Chinese content provider LeEco announced that it will purchase US television brand Vizio for $2 billion. Until recently, few consumers in the US had even heard of LeEco. In China, it is a pretty big deal. Called the “Netflix of China,” LeEco’s services runs the gambit from Amazon-like shopping, driverless cars, online content, smart phones to TVs. And that’s not even the full list.
LeEco has been trying to break into the US market for some time now and that task has finally been accomplished. But what does that mean for the Vizio brand?
In 2015, Vizio accounted for one out of every five TVs sold in the US. By and large, Vizio TVs are generally well reviewed and, with a 20% market share, there are a lot of US consumers that would agree.
But don’t be surprised if LeEco kills the Vizio brand.
If true to form, LeEco will first change Vizio’s name to be in sync with the rest of its products. It will join the family of LeTV (everything in LeEco’s stable begins with Le) and LeEco will incorporate its acquired brand into what it refers to as its “premium ecosystem user interface.” That will allow consumers to have access to LeEco’s online content with 100,000 TV episodes and 500 films. Compare that to Netflix (4,300 movies) and Hulu (5,300).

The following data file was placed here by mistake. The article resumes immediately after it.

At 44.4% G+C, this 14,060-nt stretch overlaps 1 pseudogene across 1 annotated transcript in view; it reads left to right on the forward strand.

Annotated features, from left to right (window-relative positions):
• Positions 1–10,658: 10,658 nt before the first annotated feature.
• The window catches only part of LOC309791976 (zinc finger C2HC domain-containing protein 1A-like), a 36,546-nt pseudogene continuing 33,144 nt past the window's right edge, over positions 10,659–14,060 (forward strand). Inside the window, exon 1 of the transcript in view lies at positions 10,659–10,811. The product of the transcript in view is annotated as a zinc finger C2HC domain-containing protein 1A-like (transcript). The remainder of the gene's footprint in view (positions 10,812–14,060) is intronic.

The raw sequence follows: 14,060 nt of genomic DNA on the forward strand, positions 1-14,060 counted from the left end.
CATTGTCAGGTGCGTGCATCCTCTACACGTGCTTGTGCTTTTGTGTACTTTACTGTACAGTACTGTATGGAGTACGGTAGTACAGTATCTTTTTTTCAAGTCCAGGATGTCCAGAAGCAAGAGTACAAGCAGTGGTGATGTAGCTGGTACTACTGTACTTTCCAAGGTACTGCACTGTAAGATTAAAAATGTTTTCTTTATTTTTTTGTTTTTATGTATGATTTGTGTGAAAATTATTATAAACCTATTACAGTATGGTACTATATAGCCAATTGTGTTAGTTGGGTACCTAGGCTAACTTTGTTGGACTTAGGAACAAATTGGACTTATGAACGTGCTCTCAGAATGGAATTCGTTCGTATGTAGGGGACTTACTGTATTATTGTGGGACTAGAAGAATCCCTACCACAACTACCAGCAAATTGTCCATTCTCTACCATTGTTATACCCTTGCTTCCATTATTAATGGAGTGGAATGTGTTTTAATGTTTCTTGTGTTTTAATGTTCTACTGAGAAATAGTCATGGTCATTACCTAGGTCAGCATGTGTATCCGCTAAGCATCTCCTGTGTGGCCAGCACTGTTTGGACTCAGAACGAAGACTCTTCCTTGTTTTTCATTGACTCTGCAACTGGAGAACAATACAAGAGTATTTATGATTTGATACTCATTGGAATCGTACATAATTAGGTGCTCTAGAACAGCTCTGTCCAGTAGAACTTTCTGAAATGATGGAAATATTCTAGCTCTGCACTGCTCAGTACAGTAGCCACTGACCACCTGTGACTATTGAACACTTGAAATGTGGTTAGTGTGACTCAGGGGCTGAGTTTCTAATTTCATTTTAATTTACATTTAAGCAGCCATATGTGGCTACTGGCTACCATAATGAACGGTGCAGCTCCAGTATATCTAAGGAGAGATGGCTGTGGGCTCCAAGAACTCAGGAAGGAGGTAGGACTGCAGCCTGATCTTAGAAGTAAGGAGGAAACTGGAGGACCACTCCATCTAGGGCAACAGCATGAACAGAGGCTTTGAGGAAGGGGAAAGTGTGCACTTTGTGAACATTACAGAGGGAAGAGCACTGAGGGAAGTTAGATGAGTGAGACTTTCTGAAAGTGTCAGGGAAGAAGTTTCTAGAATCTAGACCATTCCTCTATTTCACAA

Why Vizio will become something else.
But LeEco is not really buying Vizio to get into the TV business in the US. It is buying Vizio to get all of its businesses in the US, particularly its mobile phones and driverless cars. That is further proof that Vizio is doomed.
Chinese companies have traditionally had a difficult time in the US. American’s won’t buy Chinese car brands (though we buy US brands made in China). We shy away from Chinese TV brands – TCL, Hisense, and ZTE – as well as Chinese phone brands like Xiaomi, Huawei and Meizu. Again, we have no problem buying Chinese-made products owned by western companies. But, considering the current economic and political climates, there is something about Chinese companies that leads Americans to reject them.
The once strong rallying cry of “Made in the USA” has switched to “I don’t really care where it’s made as long as it’s not a Chinese company.” What’s odd is that we have little problem when a Chinese company buys a US company such Starwood Hotels, Smithfield Foods and GE’s appliances division. When a Chinese company enters the US market as its own Chinese brand, however, we dig in our heels.
This is the problem that LeEco will face if it really wants to be successful in the US market. It will be much easier for it to succeed if it kept the Vizio brand intact instead of bringing it into the LeEco ecosystem of brands.
If Vizio becomes LeTV, the acquisition will fail.